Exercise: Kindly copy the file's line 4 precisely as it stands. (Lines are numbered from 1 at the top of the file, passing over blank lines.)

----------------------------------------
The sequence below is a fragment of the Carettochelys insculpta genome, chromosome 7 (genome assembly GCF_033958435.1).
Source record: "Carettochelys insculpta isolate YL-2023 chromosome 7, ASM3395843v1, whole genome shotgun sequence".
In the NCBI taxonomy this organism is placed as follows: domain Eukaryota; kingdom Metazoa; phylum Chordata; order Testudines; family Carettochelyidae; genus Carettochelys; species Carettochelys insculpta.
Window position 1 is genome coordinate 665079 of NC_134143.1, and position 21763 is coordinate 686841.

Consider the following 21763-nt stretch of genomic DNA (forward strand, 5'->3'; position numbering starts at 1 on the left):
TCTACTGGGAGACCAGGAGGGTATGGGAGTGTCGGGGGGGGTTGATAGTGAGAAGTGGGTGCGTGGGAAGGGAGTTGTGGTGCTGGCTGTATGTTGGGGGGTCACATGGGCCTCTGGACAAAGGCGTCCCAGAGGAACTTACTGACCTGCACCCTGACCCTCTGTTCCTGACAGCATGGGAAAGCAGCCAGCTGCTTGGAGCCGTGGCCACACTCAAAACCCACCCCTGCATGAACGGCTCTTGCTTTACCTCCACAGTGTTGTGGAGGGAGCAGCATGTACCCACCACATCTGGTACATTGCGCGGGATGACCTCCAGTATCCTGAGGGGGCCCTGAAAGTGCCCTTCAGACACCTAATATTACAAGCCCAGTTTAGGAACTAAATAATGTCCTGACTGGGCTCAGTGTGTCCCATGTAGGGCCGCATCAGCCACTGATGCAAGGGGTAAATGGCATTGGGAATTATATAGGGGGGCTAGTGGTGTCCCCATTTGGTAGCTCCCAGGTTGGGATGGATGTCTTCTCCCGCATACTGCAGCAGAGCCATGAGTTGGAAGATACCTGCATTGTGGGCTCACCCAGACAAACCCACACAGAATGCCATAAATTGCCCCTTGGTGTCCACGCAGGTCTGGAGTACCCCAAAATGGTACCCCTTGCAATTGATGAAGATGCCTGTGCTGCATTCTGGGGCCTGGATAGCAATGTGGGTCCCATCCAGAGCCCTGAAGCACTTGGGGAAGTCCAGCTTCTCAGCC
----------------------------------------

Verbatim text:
Window position 1 is genome coordinate 665079 of NC_134143.1, and position 21763 is coordinate 686841.